We were in the back garden and I was helping to bring in the washing, I thought Nana was always so good with her washing, drying it on the line and a whizz at stain removal. Though, my mum seemed to believe she did laundry whether it needed doing or not. Implying that Nana may have slipped over the edge, that is she had become obsessive about doing the washing. What I remember is, if it was washing day, one did washing. The beds were stripped, towels and sheets were separated and the job got done.
At Nana’s it seemed like it was washing day every day. She even ironed her pillowcases and bras. However, to Mum, this was apparently a step too far, and an indication of having a little too much time on her hands. I thought it was, perhaps, one of the least concerning activities one could engage in, in such a predicament.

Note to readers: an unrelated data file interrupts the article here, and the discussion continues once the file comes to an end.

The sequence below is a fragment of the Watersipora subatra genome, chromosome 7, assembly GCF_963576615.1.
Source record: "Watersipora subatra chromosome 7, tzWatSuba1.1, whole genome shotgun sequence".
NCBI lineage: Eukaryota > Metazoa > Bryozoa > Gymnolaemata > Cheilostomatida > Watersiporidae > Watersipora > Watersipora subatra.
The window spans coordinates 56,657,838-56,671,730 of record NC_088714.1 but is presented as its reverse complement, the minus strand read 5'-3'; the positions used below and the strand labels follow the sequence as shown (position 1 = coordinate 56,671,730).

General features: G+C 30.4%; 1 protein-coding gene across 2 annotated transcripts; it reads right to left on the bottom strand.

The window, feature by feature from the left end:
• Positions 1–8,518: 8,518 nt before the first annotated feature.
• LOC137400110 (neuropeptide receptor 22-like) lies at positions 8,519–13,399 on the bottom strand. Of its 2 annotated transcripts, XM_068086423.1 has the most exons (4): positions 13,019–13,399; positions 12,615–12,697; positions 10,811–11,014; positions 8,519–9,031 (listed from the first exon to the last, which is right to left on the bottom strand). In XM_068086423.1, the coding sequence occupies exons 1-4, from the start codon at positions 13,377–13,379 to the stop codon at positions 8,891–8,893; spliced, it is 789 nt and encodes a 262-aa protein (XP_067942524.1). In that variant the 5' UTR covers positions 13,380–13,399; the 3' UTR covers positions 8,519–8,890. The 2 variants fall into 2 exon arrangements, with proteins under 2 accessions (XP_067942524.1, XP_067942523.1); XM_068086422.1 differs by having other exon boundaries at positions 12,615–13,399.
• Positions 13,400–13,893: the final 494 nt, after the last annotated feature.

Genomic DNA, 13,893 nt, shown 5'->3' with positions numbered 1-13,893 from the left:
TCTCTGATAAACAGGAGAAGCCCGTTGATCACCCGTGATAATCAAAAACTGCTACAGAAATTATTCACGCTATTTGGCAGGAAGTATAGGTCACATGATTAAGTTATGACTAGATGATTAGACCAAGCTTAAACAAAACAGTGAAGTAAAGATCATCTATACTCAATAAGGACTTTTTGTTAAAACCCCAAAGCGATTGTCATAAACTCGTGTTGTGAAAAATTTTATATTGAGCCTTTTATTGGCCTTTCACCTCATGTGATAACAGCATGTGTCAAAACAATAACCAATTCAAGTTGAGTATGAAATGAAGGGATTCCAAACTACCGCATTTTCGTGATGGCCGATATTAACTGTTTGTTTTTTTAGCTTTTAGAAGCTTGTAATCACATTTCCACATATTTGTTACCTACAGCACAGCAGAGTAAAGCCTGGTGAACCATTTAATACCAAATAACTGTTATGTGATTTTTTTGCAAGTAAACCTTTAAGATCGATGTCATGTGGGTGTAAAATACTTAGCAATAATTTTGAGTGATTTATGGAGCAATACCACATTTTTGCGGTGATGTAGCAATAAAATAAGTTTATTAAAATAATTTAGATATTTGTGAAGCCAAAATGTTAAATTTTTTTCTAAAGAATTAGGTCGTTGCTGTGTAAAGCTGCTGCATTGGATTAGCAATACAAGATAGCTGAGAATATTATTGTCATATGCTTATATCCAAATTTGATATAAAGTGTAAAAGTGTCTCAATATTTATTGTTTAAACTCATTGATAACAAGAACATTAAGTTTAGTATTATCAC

Part of the process of washing involved checking garments and household linen for wear, looking for holes or split seams. If any were found, the items were set aside, after being washed, to be placed in the mending pile next to her sewing machine. There were two kinds of mending; work to be done by machine, and that which needed more specialist attention, hand repair or darning. Most of the repair work was done by hand, with a limited range of stitches, which nonetheless extended the life and use of the garments, the tea towels, or the hankies (Fig.2.).